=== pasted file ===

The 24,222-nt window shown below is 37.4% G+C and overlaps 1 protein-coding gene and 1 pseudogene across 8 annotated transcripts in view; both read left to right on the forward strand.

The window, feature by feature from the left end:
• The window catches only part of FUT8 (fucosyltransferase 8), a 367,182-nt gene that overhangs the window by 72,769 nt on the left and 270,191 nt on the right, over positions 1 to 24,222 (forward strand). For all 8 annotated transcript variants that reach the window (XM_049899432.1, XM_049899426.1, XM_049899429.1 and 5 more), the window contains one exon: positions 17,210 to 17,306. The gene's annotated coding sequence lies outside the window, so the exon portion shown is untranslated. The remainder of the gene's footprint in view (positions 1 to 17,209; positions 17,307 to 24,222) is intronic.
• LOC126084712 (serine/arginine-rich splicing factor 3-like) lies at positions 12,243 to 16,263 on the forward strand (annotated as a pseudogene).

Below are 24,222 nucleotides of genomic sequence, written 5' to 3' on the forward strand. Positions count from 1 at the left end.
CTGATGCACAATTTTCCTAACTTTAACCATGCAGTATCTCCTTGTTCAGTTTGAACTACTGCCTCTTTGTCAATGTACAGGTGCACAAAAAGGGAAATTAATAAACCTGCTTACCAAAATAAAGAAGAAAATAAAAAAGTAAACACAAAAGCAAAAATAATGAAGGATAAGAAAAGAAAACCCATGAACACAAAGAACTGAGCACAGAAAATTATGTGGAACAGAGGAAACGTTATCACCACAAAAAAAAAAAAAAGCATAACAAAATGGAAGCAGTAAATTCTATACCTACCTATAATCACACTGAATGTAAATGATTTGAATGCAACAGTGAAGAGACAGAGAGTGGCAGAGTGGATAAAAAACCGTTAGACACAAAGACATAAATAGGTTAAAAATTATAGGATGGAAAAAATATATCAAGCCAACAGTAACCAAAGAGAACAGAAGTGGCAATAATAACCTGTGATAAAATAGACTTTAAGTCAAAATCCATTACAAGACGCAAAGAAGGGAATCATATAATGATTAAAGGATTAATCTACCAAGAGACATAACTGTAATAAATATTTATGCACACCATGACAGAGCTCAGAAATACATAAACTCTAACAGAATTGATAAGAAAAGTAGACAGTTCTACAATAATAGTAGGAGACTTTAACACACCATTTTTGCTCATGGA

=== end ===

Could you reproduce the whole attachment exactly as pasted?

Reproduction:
The 24,222-nt window shown below is 37.4% G+C and overlaps 1 protein-coding gene and 1 pseudogene across 8 annotated transcripts in view; both read left to right on the forward strand.

The window, feature by feature from the left end:
• The window catches only part of FUT8 (fucosyltransferase 8), a 367,182-nt gene that overhangs the window by 72,769 nt on the left and 270,191 nt on the right, over positions 1 to 24,222 (forward strand). For all 8 annotated transcript variants that reach the window (XM_049899432.1, XM_049899426.1, XM_049899429.1 and 5 more), the window contains one exon: positions 17,210 to 17,306. The gene's annotated coding sequence lies outside the window, so the exon portion shown is untranslated. The remainder of the gene's footprint in view (positions 1 to 17,209; positions 17,307 to 24,222) is intronic.
• LOC126084712 (serine/arginine-rich splicing factor 3-like) lies at positions 12,243 to 16,263 on the forward strand (annotated as a pseudogene).

Below are 24,222 nucleotides of genomic sequence, written 5' to 3' on the forward strand. Positions count from 1 at the left end.
CTGATGCACAATTTTCCTAACTTTAACCATGCAGTATCTCCTTGTTCAGTTTGAACTACTGCCTCTTTGTCAATGTACAGGTGCACAAAAAGGGAAATTAATAAACCTGCTTACCAAAATAAAGAAGAAAATAAAAAAGTAAACACAAAAGCAAAAATAATGAAGGATAAGAAAAGAAAACCCATGAACACAAAGAACTGAGCACAGAAAATTATGTGGAACAGAGGAAACGTTATCACCACAAAAAAAAAAAAAAGCATAACAAAATGGAAGCAGTAAATTCTATACCTACCTATAATCACACTGAATGTAAATGATTTGAATGCAACAGTGAAGAGACAGAGAGTGGCAGAGTGGATAAAAAACCGTTAGACACAAAGACATAAATAGGTTAAAAATTATAGGATGGAAAAAATATATCAAGCCAACAGTAACCAAAGAGAACAGAAGTGGCAATAATAACCTGTGATAAAATAGACTTTAAGTCAAAATCCATTACAAGACGCAAAGAAGGGAATCATATAATGATTAAAGGATTAATCTACCAAGAGACATAACTGTAATAAATATTTATGCACACCATGACAGAGCTCAGAAATACATAAACTCTAACAGAATTGATAAGAAAAGTAGACAGTTCTACAATAATAGTAGGAGACTTTAACACACCATTTTTGCTCATGGA